We were shocked again today, as incomprehensible violence was unleashed upon Paris. While the newscaster reported as gently as possible that we still did not know the extent of the casualties, my daughter pointed out that forty-three people in Beirut were also killed today, and wondered why that didn’t seem to matter. I said: Because we expect it in Beirut, not in Paris, but that to the people involved I’m sure it didn’t matter where they were.
I wondered about what to write today for Flip The Script on National Adoption Month, when everything else seemed to pale in comparison. If those forty-three in Beirut don’t matter, then speaking about against unethical adoption seems little more than whining.
But I thought again of what I said to my daughter – that to those involved it matters greatly. So I am writing this for them. As we (rightfully) grieve over terrorism in the city of lights, there are thousands of children in the United States, Canada, and elsewhere who have been unjustly ripped from their families, and who are living – right now – in fear. To them, Paris must seem very far away. They are experiencing their own personal terrorism, but we don’t see it.
Children who have been taken by CPS (or whatever equivalent of that you may have) are at far greater risk to suffer abuse of every kind under their “care” – physical, sexual, medical, and psychological – than with their own family. Putting children into foster care is too often the beginning of the nightmare, not the end. Considering that the National Center on Child Abuse and Neglect (NCCAN) recently calculated that for every one truly abused child that is rescued by CPS, there are seventeen who never should have been removed at all, one might wonder why this happening.
The answer is simple: Money. Kids are a cash crop. Adoption and foster care are a huge industry. And since women and girls are not so easily shamed into relinquishing their children nowadays, the baby brokers had to think of another way to keep those little orphans coming down the pipeline.
Their jobs depend on it.
So now children are taken for these reasons:
- Poverty, or, just not having as much money as the prospective adoptive family
- Asking for a second opinion after a medical diagnosis is made regarding your child
- Being Native American
- Being short
- Considering adoption then deciding against it
- Going to the ER for any reason
- Using medical marijuana
- Being a single parent
- Disagreeing with anything a teacher or other authority figure says about your child
- Not adhering strictly to the recommended vaccine schedule
- Being exceptionally attractive
- Not putting your child into preschool
- Allowing your child to play in your own yard
- Having an unusual birthmark
- Your neighbor or some awful relative just wants to hurt you
- CPS meeting their “children in care” quotas
- And I’ll say it again, because this is the #1 reason: You don’t have the money to fight back.
Remember Veronica Brown? Kidnapper-mommy Melanie Capobianco said, when asked by a judge why she and her husband should have the child over the natural father: “We love her more.” They loved her so much, they were okay with tearing her crying and screaming from the perfectly capable family of which she was an integral part. The Supreme Court of the United States agreed. As did lower courts and the governors of two states, as well as many lesser players who earn a paycheck by the misery of others.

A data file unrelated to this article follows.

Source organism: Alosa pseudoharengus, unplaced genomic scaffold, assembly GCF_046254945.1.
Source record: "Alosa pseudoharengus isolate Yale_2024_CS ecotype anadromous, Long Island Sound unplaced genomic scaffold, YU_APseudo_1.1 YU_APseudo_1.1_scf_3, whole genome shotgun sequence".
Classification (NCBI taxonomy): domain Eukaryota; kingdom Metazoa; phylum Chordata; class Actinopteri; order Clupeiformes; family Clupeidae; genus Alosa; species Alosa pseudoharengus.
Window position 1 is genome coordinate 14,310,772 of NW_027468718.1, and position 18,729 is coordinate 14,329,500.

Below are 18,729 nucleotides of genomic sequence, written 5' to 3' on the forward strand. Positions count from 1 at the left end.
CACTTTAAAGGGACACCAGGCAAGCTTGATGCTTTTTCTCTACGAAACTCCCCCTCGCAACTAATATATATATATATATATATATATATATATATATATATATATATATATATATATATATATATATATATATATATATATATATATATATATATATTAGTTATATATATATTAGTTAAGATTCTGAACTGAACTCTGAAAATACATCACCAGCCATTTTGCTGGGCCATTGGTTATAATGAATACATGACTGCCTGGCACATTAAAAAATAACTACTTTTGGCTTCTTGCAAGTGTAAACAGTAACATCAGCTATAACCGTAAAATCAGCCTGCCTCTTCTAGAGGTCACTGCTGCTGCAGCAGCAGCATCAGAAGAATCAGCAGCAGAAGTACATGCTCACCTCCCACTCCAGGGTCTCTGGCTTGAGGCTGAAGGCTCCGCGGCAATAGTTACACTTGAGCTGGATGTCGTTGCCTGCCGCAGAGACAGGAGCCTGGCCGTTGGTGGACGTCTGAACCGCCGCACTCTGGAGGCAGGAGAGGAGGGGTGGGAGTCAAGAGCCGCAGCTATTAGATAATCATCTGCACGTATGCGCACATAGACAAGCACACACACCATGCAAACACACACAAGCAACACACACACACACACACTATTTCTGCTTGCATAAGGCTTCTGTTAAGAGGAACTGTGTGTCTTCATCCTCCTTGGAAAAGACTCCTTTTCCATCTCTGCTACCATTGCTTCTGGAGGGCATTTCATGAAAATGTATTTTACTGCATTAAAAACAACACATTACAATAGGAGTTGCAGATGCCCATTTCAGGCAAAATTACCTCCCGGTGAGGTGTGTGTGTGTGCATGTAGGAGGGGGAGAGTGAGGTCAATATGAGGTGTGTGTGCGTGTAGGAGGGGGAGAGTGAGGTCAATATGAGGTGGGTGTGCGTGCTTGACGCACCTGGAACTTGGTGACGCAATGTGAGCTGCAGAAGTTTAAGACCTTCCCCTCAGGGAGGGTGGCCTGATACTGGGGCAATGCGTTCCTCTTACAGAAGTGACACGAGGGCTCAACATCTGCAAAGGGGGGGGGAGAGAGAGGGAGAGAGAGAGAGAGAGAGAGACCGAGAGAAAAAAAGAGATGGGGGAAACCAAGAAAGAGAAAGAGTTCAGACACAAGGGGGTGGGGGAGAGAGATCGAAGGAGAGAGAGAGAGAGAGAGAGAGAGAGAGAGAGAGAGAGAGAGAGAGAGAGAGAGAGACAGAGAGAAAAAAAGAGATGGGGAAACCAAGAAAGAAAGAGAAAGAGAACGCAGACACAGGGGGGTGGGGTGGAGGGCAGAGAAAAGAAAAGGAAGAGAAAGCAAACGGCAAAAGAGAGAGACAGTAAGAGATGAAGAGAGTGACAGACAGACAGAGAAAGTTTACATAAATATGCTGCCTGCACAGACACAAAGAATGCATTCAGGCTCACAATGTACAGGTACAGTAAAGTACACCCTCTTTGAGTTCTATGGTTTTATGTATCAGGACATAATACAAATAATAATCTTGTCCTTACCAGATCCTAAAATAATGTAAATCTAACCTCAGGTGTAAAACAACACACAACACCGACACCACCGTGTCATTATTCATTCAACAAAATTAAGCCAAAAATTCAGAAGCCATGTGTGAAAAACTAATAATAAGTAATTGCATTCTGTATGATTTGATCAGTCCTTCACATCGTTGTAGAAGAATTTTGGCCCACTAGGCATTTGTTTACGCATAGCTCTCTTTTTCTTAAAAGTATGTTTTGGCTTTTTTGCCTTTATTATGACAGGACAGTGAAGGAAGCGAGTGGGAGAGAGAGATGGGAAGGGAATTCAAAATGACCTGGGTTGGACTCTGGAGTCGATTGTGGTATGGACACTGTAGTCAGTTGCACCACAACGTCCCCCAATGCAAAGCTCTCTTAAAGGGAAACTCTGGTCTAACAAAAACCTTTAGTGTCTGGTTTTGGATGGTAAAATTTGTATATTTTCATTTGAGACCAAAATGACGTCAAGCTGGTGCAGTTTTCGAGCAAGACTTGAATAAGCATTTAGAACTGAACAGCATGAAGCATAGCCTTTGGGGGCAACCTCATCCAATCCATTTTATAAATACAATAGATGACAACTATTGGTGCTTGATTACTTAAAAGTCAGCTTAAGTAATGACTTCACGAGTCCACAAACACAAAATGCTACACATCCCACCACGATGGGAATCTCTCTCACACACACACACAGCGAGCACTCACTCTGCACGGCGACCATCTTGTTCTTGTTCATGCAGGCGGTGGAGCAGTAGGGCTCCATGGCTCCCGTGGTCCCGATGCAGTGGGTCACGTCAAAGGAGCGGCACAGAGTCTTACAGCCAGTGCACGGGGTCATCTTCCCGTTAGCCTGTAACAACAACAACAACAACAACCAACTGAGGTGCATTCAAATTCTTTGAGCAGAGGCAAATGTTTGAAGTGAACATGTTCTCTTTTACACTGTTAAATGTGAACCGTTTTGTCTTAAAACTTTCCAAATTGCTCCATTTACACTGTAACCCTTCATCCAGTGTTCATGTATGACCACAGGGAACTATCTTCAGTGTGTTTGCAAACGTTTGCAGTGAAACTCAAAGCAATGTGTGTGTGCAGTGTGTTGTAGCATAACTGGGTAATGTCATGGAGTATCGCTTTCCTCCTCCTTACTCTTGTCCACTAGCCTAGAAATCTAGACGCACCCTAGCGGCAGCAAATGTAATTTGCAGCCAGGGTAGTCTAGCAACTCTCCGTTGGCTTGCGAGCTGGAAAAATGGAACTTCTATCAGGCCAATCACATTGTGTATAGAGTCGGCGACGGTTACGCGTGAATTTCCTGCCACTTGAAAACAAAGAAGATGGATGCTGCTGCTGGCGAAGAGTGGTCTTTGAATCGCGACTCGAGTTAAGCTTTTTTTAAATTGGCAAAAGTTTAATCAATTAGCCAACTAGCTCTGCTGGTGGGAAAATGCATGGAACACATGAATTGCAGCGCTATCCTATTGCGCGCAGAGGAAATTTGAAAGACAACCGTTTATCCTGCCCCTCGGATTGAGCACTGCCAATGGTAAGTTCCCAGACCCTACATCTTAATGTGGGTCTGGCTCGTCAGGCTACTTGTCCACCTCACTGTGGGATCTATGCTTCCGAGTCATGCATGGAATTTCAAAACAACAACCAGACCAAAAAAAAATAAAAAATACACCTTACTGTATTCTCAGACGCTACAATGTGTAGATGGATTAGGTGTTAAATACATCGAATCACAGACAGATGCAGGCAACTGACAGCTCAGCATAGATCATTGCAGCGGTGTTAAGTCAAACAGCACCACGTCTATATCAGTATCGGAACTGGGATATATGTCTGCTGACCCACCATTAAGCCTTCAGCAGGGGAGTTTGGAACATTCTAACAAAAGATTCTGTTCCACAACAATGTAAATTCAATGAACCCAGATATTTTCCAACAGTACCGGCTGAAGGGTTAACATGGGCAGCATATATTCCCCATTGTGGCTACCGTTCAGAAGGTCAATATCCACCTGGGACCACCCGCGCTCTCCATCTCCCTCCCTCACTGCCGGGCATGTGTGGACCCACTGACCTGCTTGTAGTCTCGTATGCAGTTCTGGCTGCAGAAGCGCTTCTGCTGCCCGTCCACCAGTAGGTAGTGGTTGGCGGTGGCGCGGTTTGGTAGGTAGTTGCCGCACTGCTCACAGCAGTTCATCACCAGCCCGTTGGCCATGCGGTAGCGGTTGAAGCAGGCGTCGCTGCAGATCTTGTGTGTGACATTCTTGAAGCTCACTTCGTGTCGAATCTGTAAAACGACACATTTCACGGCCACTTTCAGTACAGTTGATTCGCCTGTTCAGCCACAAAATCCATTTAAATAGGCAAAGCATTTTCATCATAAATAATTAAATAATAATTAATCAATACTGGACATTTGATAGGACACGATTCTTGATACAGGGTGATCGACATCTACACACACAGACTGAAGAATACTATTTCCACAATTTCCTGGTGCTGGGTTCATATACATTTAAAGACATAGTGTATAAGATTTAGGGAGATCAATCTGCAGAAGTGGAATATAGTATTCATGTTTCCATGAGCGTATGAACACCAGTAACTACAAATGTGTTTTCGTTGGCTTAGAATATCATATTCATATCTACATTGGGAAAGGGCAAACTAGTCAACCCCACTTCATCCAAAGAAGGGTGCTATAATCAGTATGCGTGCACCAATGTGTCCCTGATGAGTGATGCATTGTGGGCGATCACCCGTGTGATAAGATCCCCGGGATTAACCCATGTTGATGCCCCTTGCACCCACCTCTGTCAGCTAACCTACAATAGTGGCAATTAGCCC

You may look at Veronica now, and think, “She looks fine to me. She’s not suffering.” And I certainly hope it is true that she is not being physically abused. But I am certain she is being systematically terrorized in lesser ways. Daily micro-aggressions – the little digs made about her original family, the stipend the wealthy Capobiancos collect for Veronica’s non-existent “special needs”, the primal memory of her father who loved her, of her mother who didn’t, of her sister and grandparents and countless others who are considered unworthy because she’s Matt and Melanie’s plaything now.
We compare the Capobiancos with the Browns and make judgements on which are the better parents, when that never should have been an issue. There should have been no legal battle. There should have been no contest after her father said, “I want to raise her.” That should have been the end of it. But because children are thought of things instead of people, and because the Capobiancos had the money to fight, little Veronica was awarded to them just as if she was a trophy.
We compare and judge and divide. We tear down and blame. We think it can’t happen to us, and that there must have been a reason we don’t know about when it’s our neighbor. And when the threat is thrown into our face, like it was today, we think either that it’s them, meaning “not us” as victims, or it’s them, meaning “anyone who isn’t like us” as perpetrators. The truth is, there is no us and them.
It’s all us. We are us. They are us.
Meanwhile, children are carrying another trash bag of their meager belongings to yet another foster home. They are meeting strangers who are their new parental stand-ins, wondering what they did wrong, wondering if they will be abused here like the last place, wondering if they will be separated from their siblings too, wondering if they will ever see their parents or their pets again. They are being conditioned to accept whatever happens to them, like good hostages, hoping that will win their freedom. Their native language will eventually be squelched, as will their faith, and their memories.
They are not people, they are children and therefore commodities. They are living in their own personal hell, while we reassure ourselves that at least bombs are not dropping on them.
Elle Cuardaigh is author of The Tangled Red Thread and contributor of The Adoptee Survival Guide